I also asked Harding about the issue of giving up some control of the company. “I don’t want to make every decision by myself,” he says. “If you’re going to divest some control, people like Geoff [Entress] and Dan [Shapiro] have some of the best opinions you can get around Seattle. I like the idea of divesting some responsibility.”

In terms of where the company fits with broader trends, social commerce is certainly an active area. But Bonanzle is different from sites like Addoway and Storenvy, which focus mostly on consumers buying things from friends and posting sale items to Twitter and Facebook, or 1000Markets, which focuses on small business sellers. The closest model is probably Etsy, which sells handmade items to a global community and has been growing successfully for five years.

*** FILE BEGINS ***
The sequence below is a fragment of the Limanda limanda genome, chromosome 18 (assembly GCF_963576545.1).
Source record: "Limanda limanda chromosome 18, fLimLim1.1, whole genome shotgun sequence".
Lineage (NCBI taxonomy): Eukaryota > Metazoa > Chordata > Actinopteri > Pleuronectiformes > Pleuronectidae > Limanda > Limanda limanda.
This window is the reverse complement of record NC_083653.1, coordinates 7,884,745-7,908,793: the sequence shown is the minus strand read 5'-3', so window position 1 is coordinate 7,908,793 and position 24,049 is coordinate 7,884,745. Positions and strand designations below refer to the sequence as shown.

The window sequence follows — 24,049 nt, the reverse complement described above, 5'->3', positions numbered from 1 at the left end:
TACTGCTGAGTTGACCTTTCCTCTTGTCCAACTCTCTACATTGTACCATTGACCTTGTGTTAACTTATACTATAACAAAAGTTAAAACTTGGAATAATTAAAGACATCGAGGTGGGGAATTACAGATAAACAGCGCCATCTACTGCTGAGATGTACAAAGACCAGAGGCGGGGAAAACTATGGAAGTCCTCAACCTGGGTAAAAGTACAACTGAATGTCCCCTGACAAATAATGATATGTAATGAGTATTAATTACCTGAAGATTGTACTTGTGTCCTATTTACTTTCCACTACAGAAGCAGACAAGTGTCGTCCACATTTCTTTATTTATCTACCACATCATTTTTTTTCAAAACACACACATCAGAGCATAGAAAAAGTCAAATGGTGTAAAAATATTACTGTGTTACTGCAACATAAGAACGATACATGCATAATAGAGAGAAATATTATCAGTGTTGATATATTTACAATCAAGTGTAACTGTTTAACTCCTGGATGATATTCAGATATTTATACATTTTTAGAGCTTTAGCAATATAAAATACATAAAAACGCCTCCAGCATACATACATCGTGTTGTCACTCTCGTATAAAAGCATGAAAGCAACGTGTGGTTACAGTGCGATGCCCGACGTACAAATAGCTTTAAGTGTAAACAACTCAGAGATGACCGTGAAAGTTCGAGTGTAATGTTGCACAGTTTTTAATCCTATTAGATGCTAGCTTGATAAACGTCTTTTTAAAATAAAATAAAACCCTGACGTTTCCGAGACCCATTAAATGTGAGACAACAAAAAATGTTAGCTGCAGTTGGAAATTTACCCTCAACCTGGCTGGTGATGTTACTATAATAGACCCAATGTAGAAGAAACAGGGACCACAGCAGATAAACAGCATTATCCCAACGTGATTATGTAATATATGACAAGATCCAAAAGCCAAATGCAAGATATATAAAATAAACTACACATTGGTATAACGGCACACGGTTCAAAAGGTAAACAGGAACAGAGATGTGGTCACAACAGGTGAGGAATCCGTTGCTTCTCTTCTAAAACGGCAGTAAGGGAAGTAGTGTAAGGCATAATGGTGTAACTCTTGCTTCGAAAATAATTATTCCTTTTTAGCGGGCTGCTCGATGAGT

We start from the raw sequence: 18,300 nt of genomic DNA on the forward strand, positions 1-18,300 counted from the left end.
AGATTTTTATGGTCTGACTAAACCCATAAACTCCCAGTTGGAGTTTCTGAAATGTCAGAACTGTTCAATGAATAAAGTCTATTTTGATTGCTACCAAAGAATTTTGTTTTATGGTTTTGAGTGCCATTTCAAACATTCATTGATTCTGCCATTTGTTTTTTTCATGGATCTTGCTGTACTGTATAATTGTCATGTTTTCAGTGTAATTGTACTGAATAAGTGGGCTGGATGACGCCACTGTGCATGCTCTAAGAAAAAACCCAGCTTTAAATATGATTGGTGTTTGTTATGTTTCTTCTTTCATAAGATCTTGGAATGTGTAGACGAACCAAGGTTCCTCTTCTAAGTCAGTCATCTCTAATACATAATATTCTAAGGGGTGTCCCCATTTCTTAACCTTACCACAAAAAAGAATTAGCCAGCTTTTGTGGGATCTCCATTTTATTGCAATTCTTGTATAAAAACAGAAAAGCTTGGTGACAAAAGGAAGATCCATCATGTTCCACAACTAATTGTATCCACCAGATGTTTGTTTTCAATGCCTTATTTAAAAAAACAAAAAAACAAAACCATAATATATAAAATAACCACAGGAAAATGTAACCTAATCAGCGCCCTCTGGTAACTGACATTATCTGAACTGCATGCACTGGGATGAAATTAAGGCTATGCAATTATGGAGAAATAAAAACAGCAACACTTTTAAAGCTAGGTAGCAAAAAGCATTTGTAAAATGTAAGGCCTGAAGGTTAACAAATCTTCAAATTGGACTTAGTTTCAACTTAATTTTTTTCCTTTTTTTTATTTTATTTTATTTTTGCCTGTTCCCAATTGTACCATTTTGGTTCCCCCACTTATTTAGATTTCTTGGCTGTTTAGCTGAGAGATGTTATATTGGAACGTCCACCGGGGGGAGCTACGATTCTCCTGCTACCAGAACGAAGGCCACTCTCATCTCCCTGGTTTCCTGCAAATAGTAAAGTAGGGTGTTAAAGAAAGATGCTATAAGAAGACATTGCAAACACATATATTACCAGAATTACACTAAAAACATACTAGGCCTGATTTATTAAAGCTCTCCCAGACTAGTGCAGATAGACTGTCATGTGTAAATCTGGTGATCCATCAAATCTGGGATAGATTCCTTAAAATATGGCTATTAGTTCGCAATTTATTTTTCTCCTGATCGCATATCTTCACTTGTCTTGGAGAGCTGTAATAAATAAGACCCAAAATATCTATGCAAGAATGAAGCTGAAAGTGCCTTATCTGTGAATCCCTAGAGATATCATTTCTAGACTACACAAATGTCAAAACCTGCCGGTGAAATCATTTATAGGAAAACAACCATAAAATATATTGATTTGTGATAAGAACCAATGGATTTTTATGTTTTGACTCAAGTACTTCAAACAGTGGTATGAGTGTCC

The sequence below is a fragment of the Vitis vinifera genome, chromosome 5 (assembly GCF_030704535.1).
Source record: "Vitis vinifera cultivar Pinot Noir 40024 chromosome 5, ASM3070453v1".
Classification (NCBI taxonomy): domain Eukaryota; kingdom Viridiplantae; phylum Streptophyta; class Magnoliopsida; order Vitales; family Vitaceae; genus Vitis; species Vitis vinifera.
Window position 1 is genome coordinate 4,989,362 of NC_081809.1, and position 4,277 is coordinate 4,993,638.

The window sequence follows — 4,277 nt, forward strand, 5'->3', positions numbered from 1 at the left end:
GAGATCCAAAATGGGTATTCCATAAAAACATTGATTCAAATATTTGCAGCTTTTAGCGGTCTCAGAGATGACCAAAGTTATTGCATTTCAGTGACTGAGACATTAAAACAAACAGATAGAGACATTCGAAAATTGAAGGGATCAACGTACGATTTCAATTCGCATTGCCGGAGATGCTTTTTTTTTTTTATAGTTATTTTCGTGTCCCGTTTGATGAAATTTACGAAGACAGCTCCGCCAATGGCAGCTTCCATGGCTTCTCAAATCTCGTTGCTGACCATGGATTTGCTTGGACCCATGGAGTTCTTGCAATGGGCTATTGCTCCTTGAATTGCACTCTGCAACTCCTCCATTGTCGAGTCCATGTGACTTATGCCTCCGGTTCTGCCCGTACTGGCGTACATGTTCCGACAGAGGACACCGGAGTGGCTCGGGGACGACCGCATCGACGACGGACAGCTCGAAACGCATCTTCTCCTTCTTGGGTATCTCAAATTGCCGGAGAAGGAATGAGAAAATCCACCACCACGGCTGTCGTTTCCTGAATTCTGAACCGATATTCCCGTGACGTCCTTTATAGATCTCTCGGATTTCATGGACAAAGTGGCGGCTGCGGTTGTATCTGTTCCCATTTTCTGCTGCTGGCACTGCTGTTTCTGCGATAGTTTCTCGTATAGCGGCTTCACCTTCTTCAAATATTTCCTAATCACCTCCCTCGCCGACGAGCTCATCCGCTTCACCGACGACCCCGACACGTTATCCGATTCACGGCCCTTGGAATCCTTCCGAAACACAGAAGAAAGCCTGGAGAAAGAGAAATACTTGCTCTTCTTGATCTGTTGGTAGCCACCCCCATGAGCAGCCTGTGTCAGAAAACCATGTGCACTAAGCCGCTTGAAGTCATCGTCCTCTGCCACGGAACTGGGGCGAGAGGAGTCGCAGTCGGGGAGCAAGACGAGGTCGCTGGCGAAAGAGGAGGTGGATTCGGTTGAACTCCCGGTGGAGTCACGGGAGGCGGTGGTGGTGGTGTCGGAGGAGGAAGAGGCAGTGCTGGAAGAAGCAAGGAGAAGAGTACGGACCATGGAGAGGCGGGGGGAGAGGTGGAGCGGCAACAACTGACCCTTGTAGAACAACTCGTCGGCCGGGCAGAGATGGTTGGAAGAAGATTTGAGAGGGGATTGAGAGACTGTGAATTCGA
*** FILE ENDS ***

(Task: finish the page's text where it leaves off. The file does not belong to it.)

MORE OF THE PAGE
To that end, it sounds like Harding wants to expand Bonanzle’s marketplace in a smart and careful way. “The way I’d like to see the company grow over the next couple years is similar to the pace it’s grown so far,” he says.

Will his new investors let that happen? Entress, for his part, says Bonanzle “might stay profitable, or maybe it’s an even bigger opportunity, and we want to put more gas on the fire to take this thing really big.” He adds, “We could have raised a lot more money than we did…but this is as much money as we need right now. This will enable us to boost the hiring while still keeping us profitable. One of the reasons the venture firms are interested is we might raise more money down the road.”

One thing is clear: Harding and Bonanzle are definitely out of the ordinary in the startup world. As Entress puts it, “He’s one of the unique entrepreneurs who’s been able to respond to changes in the environment, and changes in what the customer wants.”

Gregory T. Huang is Xconomy's Deputy Editor, National IT Editor, and Editor of Xconomy Boston. E-mail him at gthuang [at] xconomy.com. Follow @gthuang